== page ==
Workplace learning, contextuality and cultural texts : a case study of Taylorism in incoming customer service call centres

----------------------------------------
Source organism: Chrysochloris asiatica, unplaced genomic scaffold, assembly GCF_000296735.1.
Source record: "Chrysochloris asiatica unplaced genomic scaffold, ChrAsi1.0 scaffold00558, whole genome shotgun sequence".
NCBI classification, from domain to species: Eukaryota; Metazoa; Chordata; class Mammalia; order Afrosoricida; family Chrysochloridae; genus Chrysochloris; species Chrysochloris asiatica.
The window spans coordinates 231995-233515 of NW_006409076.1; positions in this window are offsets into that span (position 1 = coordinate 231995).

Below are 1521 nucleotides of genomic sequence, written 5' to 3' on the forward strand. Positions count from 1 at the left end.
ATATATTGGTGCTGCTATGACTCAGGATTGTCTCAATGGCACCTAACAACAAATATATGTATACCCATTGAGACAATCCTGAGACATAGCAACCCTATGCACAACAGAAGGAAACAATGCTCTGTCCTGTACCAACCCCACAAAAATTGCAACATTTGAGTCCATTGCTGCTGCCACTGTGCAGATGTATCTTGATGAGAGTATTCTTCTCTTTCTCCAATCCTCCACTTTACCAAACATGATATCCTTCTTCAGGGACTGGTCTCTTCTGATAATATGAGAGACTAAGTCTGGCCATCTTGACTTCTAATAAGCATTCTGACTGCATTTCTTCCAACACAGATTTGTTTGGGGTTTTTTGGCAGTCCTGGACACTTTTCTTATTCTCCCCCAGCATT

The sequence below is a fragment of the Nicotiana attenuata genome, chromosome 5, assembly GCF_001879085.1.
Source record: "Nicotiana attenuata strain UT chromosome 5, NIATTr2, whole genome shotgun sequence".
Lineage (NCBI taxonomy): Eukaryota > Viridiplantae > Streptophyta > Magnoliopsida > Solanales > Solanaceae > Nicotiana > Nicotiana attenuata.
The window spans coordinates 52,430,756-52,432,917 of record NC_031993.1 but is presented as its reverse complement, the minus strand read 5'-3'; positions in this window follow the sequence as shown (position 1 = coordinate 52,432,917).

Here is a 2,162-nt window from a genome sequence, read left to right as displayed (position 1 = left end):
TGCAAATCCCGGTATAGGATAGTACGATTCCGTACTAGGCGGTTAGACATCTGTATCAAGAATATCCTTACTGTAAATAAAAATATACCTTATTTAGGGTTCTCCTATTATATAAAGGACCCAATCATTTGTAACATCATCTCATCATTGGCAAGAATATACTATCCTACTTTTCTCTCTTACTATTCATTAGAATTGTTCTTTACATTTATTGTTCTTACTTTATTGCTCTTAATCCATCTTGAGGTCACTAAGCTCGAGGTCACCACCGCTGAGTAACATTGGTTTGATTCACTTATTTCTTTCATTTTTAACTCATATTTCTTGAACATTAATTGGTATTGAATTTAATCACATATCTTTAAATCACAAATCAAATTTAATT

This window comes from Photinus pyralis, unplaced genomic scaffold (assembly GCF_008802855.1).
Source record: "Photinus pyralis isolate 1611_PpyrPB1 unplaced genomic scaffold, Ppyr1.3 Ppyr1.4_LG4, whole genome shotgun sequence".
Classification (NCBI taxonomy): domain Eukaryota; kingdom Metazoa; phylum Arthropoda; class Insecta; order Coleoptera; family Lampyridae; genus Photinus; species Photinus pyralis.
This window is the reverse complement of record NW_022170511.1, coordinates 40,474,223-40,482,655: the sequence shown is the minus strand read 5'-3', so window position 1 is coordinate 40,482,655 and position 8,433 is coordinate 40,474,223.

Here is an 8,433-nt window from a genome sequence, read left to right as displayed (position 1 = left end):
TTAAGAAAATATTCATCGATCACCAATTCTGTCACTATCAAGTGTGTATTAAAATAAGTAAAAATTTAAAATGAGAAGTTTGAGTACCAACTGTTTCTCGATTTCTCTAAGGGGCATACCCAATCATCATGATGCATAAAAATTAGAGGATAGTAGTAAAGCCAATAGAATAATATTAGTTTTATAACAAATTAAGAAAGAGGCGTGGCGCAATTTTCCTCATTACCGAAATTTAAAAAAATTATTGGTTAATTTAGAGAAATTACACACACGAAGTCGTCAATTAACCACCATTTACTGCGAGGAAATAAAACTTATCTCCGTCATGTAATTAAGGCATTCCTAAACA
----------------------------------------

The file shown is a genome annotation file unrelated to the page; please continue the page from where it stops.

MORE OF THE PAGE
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The relationship between workplace contextuality and workplace learning is part of an ongoing academic, educational discourse. While enlightening in general terms, this thesis represents original research focusing more specifically on workplace learning in incoming customer service call centres. Investigating references to “revitalised Taylorism” in general terms, and “an engineering model” in specific call centre terms, the research confirms that at the core of call centre contextuality lies the adaptation of F.W. Taylor’s late 19th century Scientific Management philosophy and the call centre model for efficiency performance management. Over the passage of time this Taylorist adaptation in contemporary call centres practices grounds an argument to view incoming customer service centres as a unique ethnographical and cultural business community shaped by past practices and artifacts, folk knowledge and enduring behavioural patterns. These in turn shape workplace learning frames of reference “embodied in the signs, symbols, and language or the semiotics of culture” (Merriam & Associates 2002, p.236). The main body of the research then focuses on workplace pedagogy. It proposes that workplace artifacts become embodied in cultural texts (such as written curricula, oral/aural storytelling, semiotic language and semiotic displays) which act as teaching and learning conduits. Specific artifacts and cultural texts are examined from the perspective of Korczynski’s claim (in Deery & Kinnie 2002) that call centre performance management and measurement are infused with two logics, that of cost- efficiency and customer-orientation. The originality of the research lies in two key areas of contribution. The first is the rigour applied to situating workplace contextuality as a framework within which understandings of workplace learning can be interpreted. The second, as a consequence, is a fresh approach to workplace learning, and one which legitimises the workplace as an ethnographic, cultural community which teaches and learns through cultural texts. Examining workplace learning from this perspective raises the profile of workplace artifacts, socialisation and semiotics (including semiotic language) as significant workplace learning conduits. The thesis challenges existing understandings which act to constrain a broader interpretation of learning agencies such as literacy, culture, semiotics and texts in assigning relevant workplace meaning and knowledge constructs in their frames of reference.
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